Finally, we have an unseen force at play behind Mario. As the player advances forward, she will soon find that she can no longer return to the left once it has scrolled out of view. The technical reason for why this happens is an article in itself, but the short explanation is that SMB’s engine was designed according to a very constrained ROM profile. And since Mario is capable of destroying bricks along his path, allocating RAM to those bricks that had and had not been shattered would have taken too much memory. That’s not the whole story, but it suffices to explain Mario as a largely unidirectional vector (simple checkpoints notwithstanding). You might backtrack briefly, but you’re compelled to continue right.

I like the term vector as a formal descriptor in both its mathematical sense as a directional spatial quantity and in its biological/etymological sense as a ‘carrier,’ i.e., Mario here being the vector of player input, the ‘host’ to our demands, as it were. Formalizing design patterns can help us abstract certain decisions out of particular games and look at general design trends across platforms, genres, developers, etc. To do so, I want to propose a few terms to help encapsulate these patterns so we can compare a number of NES opening screens and how each instructs the player of their goals, mechanics, etc.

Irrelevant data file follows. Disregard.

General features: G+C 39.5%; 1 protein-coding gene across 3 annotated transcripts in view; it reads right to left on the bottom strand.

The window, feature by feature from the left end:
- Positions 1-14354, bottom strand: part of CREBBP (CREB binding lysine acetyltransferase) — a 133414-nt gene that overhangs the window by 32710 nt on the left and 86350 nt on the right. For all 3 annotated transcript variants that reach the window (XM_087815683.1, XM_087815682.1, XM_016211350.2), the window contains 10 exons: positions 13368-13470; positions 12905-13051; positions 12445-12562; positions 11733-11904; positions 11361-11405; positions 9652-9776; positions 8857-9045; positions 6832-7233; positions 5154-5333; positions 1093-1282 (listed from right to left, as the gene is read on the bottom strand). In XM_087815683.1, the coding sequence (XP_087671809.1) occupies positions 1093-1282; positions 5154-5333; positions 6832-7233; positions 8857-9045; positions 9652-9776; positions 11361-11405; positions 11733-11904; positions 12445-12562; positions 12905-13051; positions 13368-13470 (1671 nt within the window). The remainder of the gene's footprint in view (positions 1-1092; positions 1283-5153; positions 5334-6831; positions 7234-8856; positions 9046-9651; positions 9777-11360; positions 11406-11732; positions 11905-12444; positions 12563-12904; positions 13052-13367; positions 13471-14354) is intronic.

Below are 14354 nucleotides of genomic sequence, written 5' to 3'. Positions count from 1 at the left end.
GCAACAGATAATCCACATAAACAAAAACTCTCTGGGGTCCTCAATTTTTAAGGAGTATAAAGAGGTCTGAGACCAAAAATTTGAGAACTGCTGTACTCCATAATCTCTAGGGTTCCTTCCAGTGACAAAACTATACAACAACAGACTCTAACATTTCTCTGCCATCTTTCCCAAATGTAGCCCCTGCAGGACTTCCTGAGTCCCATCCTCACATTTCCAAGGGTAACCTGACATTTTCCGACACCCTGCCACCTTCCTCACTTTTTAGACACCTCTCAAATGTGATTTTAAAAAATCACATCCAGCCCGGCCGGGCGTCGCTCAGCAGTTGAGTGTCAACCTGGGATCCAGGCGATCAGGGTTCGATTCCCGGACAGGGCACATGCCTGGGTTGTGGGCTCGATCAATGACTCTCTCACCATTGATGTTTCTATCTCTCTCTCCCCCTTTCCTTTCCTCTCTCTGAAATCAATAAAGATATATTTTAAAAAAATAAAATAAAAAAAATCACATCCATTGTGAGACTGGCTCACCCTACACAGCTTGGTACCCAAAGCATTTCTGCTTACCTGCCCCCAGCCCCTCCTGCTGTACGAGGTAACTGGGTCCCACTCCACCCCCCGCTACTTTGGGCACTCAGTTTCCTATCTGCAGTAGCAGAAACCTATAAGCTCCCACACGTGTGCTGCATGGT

Let’s abstract SMB’s opening screen into a more schematic form, as I’ve illustrated below:


There are four elements working to compel the player forward: Mario (the white box) is the primary carrier vector, the clock (yellow box) is a strong temporal vector, the screen’s left edge (red line) is a weak compulsion vector, and the coin/point counters (upper left box) are weak incentive vectors. The carrier is of course the primary actor since, without the player’s input, Mario goes nowhere. But note how the three other vectors are compulsory to relative degrees (what I call weak or strong), encouraging movement through enticement (accumulate points/lives), technical constraints, or a rigid rule structure (time limit).